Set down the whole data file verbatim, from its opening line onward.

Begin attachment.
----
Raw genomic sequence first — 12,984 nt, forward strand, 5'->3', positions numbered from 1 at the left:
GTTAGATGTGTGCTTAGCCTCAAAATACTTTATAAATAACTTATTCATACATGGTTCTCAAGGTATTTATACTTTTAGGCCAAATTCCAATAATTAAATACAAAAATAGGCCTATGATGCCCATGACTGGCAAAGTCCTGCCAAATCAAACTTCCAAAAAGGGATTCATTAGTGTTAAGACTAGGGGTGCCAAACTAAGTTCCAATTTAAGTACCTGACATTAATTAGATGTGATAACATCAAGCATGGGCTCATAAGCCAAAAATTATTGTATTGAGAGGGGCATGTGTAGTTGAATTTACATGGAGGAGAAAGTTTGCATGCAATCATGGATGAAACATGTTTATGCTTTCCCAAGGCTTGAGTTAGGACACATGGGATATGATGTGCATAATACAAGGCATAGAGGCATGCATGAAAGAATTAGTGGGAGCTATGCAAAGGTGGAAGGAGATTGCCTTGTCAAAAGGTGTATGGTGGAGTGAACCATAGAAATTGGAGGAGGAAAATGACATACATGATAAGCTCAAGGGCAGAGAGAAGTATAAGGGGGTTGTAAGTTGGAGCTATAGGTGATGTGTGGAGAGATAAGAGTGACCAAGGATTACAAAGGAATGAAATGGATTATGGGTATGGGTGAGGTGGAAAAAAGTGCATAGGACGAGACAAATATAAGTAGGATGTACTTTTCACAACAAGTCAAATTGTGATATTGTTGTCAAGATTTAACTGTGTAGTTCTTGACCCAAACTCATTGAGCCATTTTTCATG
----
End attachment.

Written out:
Raw genomic sequence first — 12,984 nt, forward strand, 5'->3', positions numbered from 1 at the left:
GTTAGATGTGTGCTTAGCCTCAAAATACTTTATAAATAACTTATTCATACATGGTTCTCAAGGTATTTATACTTTTAGGCCAAATTCCAATAATTAAATACAAAAATAGGCCTATGATGCCCATGACTGGCAAAGTCCTGCCAAATCAAACTTCCAAAAAGGGATTCATTAGTGTTAAGACTAGGGGTGCCAAACTAAGTTCCAATTTAAGTACCTGACATTAATTAGATGTGATAACATCAAGCATGGGCTCATAAGCCAAAAATTATTGTATTGAGAGGGGCATGTGTAGTTGAATTTACATGGAGGAGAAAGTTTGCATGCAATCATGGATGAAACATGTTTATGCTTTCCCAAGGCTTGAGTTAGGACACATGGGATATGATGTGCATAATACAAGGCATAGAGGCATGCATGAAAGAATTAGTGGGAGCTATGCAAAGGTGGAAGGAGATTGCCTTGTCAAAAGGTGTATGGTGGAGTGAACCATAGAAATTGGAGGAGGAAAATGACATACATGATAAGCTCAAGGGCAGAGAGAAGTATAAGGGGGTTGTAAGTTGGAGCTATAGGTGATGTGTGGAGAGATAAGAGTGACCAAGGATTACAAAGGAATGAAATGGATTATGGGTATGGGTGAGGTGGAAAAAAGTGCATAGGACGAGACAAATATAAGTAGGATGTACTTTTCACAACAAGTCAAATTGTGATATTGTTGTCAAGATTTAACTGTGTAGTTCTTGACCCAAACTCATTGAGCCATTTTTCATG